So where is the failure?  We complain about leadership at the federal level, but leadership starts at home (to use a cliché).  Local officials were not persuaded by utility personnel to invest in their future.  Aren’t these the same officials that often move to state and then the federal level?  Our failure to persuade them is an indication that our marketing approach to built consensus is not working.  Our ability to coalesce the community to improve itself is lacking, which readily translate to elected officials.  We can cast the blame upon them, but it starts much earlier than the time they make decisions.  In difficult economic times, we need a better approach to selling our product and the need to maintain the systems that deliver our product.  We need our customer to demand the improvements to protect their health.  People just don’t understand the link.  Water is there, so all is good.  When I flush it goes away.  No problem.  But what separates the US form the Third World is our infrastructure, especially our water and power infrastructure.  Maintaining our place in the world requires that we continuously upgrade and maintain this infrastructure.  That means planning ahead, building reserves, and taking advantage of economic conditions favorable to getting the most for our money.  How many of us missed this last opportunity?  We should be looking in the mirror and asking why…

 

PS  Today would be my Dad’s 90th.  We miss you!!


October is the month that brings us the astronomical tides, or locally to the coasts, the annual high, high tide.  The position of the moon relative the Earth creates a slight alteration in the gravitational pull of the moon on the oceans so high tide, is, well high!  If you lived in a coastal areas, what did you see?  Or experience?  Southeast Florida was rife with email chatter and photographs of flooded streets, yards, and canals.  The City of Fort Lauderdale sent notices to residents warning them about the tides.  We had no rain, just the tide coming in.  These are low lying areas that 20 years ago did not flood except during storms.  This is just a phenomenon that has been monitored in coastal areas over the past 5-10 years, depending on the complaints that have come into local officials.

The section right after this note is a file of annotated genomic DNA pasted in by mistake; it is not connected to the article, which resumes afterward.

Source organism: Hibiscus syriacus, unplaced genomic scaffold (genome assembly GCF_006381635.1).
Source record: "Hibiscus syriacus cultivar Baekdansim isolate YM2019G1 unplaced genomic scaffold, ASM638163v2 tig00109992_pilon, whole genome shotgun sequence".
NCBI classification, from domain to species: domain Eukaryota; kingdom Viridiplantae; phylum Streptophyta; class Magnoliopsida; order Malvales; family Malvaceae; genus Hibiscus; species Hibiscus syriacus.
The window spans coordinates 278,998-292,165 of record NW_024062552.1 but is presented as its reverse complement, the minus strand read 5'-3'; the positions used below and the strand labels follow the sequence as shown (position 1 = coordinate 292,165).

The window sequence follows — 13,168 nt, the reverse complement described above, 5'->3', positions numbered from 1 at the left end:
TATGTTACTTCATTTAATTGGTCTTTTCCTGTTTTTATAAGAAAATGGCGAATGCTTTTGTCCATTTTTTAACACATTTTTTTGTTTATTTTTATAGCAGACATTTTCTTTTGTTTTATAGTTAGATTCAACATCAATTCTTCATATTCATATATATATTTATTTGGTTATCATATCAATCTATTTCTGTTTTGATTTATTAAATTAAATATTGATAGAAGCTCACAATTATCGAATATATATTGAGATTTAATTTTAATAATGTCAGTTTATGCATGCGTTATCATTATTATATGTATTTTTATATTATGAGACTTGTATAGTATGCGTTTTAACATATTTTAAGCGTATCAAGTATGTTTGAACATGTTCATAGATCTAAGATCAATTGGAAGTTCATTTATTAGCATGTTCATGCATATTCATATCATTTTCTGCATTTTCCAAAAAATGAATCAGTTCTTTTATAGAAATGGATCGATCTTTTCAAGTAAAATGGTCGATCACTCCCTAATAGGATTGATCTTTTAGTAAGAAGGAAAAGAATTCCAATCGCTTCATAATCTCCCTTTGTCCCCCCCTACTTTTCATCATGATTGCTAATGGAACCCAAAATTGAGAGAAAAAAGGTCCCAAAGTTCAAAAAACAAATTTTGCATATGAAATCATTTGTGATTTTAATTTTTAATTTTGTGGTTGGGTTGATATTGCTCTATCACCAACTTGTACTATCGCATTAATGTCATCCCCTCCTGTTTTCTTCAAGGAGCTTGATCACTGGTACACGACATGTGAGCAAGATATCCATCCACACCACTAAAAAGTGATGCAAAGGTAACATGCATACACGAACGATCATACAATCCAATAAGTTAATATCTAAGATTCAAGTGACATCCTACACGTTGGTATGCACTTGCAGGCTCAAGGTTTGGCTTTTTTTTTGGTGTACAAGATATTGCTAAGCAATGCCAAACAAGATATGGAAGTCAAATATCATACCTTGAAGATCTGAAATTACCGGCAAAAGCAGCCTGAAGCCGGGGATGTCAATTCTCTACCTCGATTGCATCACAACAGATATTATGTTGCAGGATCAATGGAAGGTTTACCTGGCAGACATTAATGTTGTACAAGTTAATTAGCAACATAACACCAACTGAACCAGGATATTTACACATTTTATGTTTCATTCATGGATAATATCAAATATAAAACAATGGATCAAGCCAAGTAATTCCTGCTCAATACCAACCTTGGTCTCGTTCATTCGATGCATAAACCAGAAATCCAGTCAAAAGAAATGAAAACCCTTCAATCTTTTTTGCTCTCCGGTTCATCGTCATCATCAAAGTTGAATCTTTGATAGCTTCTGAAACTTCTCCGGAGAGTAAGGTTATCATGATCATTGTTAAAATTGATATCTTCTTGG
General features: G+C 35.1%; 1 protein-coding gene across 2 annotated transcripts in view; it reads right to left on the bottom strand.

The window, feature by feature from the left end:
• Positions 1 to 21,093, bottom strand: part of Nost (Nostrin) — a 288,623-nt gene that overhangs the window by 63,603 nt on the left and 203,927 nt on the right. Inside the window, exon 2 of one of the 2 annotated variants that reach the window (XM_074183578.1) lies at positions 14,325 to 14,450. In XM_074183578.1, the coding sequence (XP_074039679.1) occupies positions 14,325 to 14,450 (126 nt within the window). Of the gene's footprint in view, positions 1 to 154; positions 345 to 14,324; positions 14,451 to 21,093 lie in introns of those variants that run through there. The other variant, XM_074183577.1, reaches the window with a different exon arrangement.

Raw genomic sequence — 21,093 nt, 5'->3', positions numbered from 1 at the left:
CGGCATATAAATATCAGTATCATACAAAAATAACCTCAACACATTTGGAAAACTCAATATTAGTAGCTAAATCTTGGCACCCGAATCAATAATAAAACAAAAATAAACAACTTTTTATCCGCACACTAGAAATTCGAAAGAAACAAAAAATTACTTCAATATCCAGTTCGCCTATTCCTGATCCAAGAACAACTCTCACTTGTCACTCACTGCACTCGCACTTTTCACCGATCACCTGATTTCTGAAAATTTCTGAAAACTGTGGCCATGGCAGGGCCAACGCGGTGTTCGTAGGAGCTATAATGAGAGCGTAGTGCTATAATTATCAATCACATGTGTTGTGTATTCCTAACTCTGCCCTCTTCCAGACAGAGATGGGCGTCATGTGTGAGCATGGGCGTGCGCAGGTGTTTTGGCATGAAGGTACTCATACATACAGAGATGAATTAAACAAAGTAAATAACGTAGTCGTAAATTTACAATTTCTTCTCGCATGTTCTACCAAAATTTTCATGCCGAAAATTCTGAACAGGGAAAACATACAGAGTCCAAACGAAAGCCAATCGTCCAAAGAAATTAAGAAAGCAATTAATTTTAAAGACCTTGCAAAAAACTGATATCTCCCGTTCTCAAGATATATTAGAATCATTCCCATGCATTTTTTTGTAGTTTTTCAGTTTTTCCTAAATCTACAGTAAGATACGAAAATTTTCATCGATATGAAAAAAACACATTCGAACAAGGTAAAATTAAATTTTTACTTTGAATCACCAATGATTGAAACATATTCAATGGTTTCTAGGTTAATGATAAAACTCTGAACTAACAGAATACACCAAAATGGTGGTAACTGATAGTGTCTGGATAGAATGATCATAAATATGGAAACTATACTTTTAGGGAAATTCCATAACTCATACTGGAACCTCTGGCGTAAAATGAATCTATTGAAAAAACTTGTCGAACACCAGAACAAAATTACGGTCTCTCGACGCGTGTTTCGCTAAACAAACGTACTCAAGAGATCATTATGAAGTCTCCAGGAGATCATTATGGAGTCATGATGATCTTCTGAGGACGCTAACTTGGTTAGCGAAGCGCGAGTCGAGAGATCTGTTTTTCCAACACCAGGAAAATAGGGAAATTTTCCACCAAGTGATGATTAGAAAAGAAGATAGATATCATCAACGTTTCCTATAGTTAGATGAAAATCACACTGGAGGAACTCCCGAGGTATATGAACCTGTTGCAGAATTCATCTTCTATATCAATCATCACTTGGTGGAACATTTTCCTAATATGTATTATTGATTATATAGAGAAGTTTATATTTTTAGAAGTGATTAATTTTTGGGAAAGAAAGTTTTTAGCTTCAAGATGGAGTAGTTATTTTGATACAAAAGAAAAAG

One of the more interesting complaints I received in my career was in Hollywood Florida where a resident complained about the “fish in the street.”  Sure enough, the storm drain in front of his house was connected directly to the Intracoastal waterway and the October tides had pushed the saltwater up through the catch basin into the street.  Now these weren’t snook or redfish, they were little fish escaping the snook and redfish, about 3-5 inches long.  Pretty funny stuff if you think about it.  Realizing the problem, I called him 3 hours later and asked if the problem had been solved.  He said told me I was a genius to fix that so fast.  My boss told me to take advantage of luck and drop the explanation, but to design a solution (which we did).  My boss was right, but the call made me more cognizant of the issue.

15 years later, I have a student developing models of what happens during the annual high and average tides, especially with respect to the potential for flooding in low lying areas where groundwater is just below the surface.  His work is impressive.  A lot more land, especially inland, may flood as a result of the annual tides, which are a precursor to the long term trend of rising seas.  See the groundwater has a slight upward gradient as you move inland.  As a result, you cannot use the tide levels to predict inland flooding, you need to add the tides on top of historical groundwater levels.  Of course the wet season is the summer in Florida, so the October tides come just at the time groundwater levels are highest.  But at least we can determine where the stormwater pumping improvements need to go.

Determining where stormwater pumping is needed is only part of the problem.  As sea levels rise, more stormwater management will be needed and a place to put the water will become a problem.  Discharging nutrient laden stormwater to tide is not a good answer when you have fragile reefs offshore.  NOAA’s Florida Area Coastal Environment  (FACE) Initiative outline this (see intensives study – http://www.aoml.noaa.gov/themes/CoastalRegional/projects/FACE/Publications.htm).  Instead, perhaps at some point we may develop infiltration systems to capture this high water table “problem” and convert it to water supplies, solving two issues for southeast Florida.  Might be 2030, but we probably should be doing some planning….